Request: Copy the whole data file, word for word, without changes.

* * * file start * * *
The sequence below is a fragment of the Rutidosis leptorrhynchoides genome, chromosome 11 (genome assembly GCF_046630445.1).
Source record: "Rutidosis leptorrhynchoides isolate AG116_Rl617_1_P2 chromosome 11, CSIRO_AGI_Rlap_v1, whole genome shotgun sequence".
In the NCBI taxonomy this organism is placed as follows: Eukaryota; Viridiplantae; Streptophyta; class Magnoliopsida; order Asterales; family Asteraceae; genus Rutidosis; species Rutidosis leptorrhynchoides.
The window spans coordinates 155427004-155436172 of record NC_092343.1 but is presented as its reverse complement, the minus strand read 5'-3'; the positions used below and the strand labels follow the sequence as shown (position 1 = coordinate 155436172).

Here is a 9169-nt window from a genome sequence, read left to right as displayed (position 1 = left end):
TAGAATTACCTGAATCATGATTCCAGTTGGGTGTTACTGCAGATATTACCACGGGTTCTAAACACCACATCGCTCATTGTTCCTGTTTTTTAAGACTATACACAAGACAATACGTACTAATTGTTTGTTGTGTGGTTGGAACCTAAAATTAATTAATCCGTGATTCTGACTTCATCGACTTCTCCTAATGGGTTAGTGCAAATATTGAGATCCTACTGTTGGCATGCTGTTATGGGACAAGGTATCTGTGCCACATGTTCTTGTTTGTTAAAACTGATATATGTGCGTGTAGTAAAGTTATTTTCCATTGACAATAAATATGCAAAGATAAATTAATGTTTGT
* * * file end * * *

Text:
The sequence below is a fragment of the Rutidosis leptorrhynchoides genome, chromosome 11 (genome assembly GCF_046630445.1).
Source record: "Rutidosis leptorrhynchoides isolate AG116_Rl617_1_P2 chromosome 11, CSIRO_AGI_Rlap_v1, whole genome shotgun sequence".
In the NCBI taxonomy this organism is placed as follows: Eukaryota; Viridiplantae; Streptophyta; class Magnoliopsida; order Asterales; family Asteraceae; genus Rutidosis; species Rutidosis leptorrhynchoides.
The window spans coordinates 155427004-155436172 of record NC_092343.1 but is presented as its reverse complement, the minus strand read 5'-3'; the positions used below and the strand labels follow the sequence as shown (position 1 = coordinate 155436172).

Here is a 9169-nt window from a genome sequence, read left to right as displayed (position 1 = left end):
TAGAATTACCTGAATCATGATTCCAGTTGGGTGTTACTGCAGATATTACCACGGGTTCTAAACACCACATCGCTCATTGTTCCTGTTTTTTAAGACTATACACAAGACAATACGTACTAATTGTTTGTTGTGTGGTTGGAACCTAAAATTAATTAATCCGTGATTCTGACTTCATCGACTTCTCCTAATGGGTTAGTGCAAATATTGAGATCCTACTGTTGGCATGCTGTTATGGGACAAGGTATCTGTGCCACATGTTCTTGTTTGTTAAAACTGATATATGTGCGTGTAGTAAAGTTATTTTCCATTGACAATAAATATGCAAAGATAAATTAATGTTTGT